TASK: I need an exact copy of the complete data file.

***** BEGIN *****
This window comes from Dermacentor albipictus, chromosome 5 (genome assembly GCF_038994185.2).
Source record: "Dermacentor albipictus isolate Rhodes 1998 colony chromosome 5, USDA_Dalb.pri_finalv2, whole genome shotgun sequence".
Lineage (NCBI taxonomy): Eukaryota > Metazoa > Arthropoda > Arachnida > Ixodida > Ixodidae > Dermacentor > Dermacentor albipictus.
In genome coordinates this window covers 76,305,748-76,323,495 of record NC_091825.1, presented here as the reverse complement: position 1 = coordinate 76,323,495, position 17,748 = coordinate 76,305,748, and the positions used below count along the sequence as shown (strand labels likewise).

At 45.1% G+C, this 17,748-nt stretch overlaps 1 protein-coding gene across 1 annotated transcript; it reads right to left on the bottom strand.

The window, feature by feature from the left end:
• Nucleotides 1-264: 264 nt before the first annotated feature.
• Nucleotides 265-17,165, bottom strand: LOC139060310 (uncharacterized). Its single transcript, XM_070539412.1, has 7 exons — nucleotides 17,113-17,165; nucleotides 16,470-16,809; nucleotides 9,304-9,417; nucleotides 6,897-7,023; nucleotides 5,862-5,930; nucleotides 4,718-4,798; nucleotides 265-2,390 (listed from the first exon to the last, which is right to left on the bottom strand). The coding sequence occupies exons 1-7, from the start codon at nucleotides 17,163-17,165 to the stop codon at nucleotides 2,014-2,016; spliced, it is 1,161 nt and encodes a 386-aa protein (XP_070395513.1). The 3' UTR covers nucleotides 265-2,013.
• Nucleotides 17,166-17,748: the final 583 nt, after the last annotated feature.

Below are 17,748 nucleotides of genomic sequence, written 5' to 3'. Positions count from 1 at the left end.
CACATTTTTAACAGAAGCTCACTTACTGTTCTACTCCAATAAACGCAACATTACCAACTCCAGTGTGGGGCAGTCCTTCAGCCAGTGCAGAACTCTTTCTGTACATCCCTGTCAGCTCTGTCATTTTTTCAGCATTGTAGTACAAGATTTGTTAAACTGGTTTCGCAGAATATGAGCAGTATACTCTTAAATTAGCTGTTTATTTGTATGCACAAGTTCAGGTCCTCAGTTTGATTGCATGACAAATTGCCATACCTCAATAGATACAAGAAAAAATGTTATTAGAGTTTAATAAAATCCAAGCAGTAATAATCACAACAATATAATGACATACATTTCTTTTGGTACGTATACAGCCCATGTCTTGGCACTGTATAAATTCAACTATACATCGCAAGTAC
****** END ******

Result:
This window comes from Dermacentor albipictus, chromosome 5 (genome assembly GCF_038994185.2).
Source record: "Dermacentor albipictus isolate Rhodes 1998 colony chromosome 5, USDA_Dalb.pri_finalv2, whole genome shotgun sequence".
Lineage (NCBI taxonomy): Eukaryota > Metazoa > Arthropoda > Arachnida > Ixodida > Ixodidae > Dermacentor > Dermacentor albipictus.
In genome coordinates this window covers 76,305,748-76,323,495 of record NC_091825.1, presented here as the reverse complement: position 1 = coordinate 76,323,495, position 17,748 = coordinate 76,305,748, and the positions used below count along the sequence as shown (strand labels likewise).

At 45.1% G+C, this 17,748-nt stretch overlaps 1 protein-coding gene across 1 annotated transcript; it reads right to left on the bottom strand.

The window, feature by feature from the left end:
• Nucleotides 1-264: 264 nt before the first annotated feature.
• Nucleotides 265-17,165, bottom strand: LOC139060310 (uncharacterized). Its single transcript, XM_070539412.1, has 7 exons — nucleotides 17,113-17,165; nucleotides 16,470-16,809; nucleotides 9,304-9,417; nucleotides 6,897-7,023; nucleotides 5,862-5,930; nucleotides 4,718-4,798; nucleotides 265-2,390 (listed from the first exon to the last, which is right to left on the bottom strand). The coding sequence occupies exons 1-7, from the start codon at nucleotides 17,163-17,165 to the stop codon at nucleotides 2,014-2,016; spliced, it is 1,161 nt and encodes a 386-aa protein (XP_070395513.1). The 3' UTR covers nucleotides 265-2,013.
• Nucleotides 17,166-17,748: the final 583 nt, after the last annotated feature.

Below are 17,748 nucleotides of genomic sequence, written 5' to 3'. Positions count from 1 at the left end.
CACATTTTTAACAGAAGCTCACTTACTGTTCTACTCCAATAAACGCAACATTACCAACTCCAGTGTGGGGCAGTCCTTCAGCCAGTGCAGAACTCTTTCTGTACATCCCTGTCAGCTCTGTCATTTTTTCAGCATTGTAGTACAAGATTTGTTAAACTGGTTTCGCAGAATATGAGCAGTATACTCTTAAATTAGCTGTTTATTTGTATGCACAAGTTCAGGTCCTCAGTTTGATTGCATGACAAATTGCCATACCTCAATAGATACAAGAAAAAATGTTATTAGAGTTTAATAAAATCCAAGCAGTAATAATCACAACAATATAATGACATACATTTCTTTTGGTACGTATACAGCCCATGTCTTGGCACTGTATAAATTCAACTATACATCGCAAGTAC